Calcifying pseudotumor of the cervical spine.


A 68-year-old man who had pain extending down his left arm for 4 weeks was referred to us after neurologic findings consistent with a C-8 radiculopathy were obtained. Magnetic resonance (MR) examination of the cervical spine demonstrated a 1-cm, oval , left lateral extradural mass at the level of C-7. The nerve root exit zone at the C-7-T -1 (C-8 root) level was obstructed. The signal intensity of the mass equaled that of the spinal cord centrally with a margin of slightly increased signal on T1-weighted pulse sequences (Fig 1 ). Intravenous gadolinium injection resulted in minimal peripheral enhancement. On T2-weighted studies the lesion 's signal intensity was diffusely increased relative to cerebrospinal fluid; there was a thin low-signal-intensity rim (Fig 2). A computed tomographic (CT) myelogram demonstrated that the mass had central low attenuation with a thin rim of peripheral calcification which was separate from the contrast material in the spinal canal (Fig 3). At surgery, an extraaxial, extradural tumor was removed. It was pearly white and tightly adherent to the dura. As the mass was being freed, a liquid center was identified. The patient recovered with return of normal strength. The pathologist reported that the lesion was composed of fine centers of calcification, surrounded by palisading of histiocytes and multinucleated giant cells. This is consistent with prior reports of calcifying pseudotumor (1). The pathologic finding of epithelioid cells with liquefaction centrally was also described in the prior cases. The lesion most likely represents a reactive granuloma, though an embryonic cell rest would have a similar pathologic and imaging appearance. Of similar cases (1, 2), most involved the skull ; neither of these two cervical lesions presented with neurologic findings, as in the present case. The constellation of MR and CT findings of a peripherally calcified extradural mass,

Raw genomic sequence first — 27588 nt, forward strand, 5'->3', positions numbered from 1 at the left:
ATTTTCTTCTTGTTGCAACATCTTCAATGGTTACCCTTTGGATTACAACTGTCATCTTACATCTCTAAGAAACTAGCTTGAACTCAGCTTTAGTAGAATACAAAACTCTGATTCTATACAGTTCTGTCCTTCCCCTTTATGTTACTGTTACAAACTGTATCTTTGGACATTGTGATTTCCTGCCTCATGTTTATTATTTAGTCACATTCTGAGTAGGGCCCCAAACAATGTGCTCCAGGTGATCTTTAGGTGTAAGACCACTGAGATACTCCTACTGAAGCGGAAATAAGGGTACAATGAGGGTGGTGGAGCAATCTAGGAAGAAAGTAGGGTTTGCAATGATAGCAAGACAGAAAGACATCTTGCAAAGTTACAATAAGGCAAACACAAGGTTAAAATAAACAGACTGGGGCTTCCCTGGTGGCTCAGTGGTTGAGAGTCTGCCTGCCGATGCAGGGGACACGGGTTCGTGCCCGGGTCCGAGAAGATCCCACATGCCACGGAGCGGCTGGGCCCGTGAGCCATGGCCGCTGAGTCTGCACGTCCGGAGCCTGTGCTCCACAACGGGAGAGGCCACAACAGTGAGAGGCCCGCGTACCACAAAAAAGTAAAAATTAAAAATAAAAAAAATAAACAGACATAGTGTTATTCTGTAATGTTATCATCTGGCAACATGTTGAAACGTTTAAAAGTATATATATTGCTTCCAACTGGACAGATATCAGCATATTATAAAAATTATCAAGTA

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@article{Moser1994CalcifyingPO, title={Calcifying pseudotumor of the cervical spine.}, author={Franklin G. Moser and E J Tourje and Barry D. Pressman and E E Blinderman}, journal={AJNR. American journal of neuroradiology}, year={1994}, volume={15 3}, pages={580} }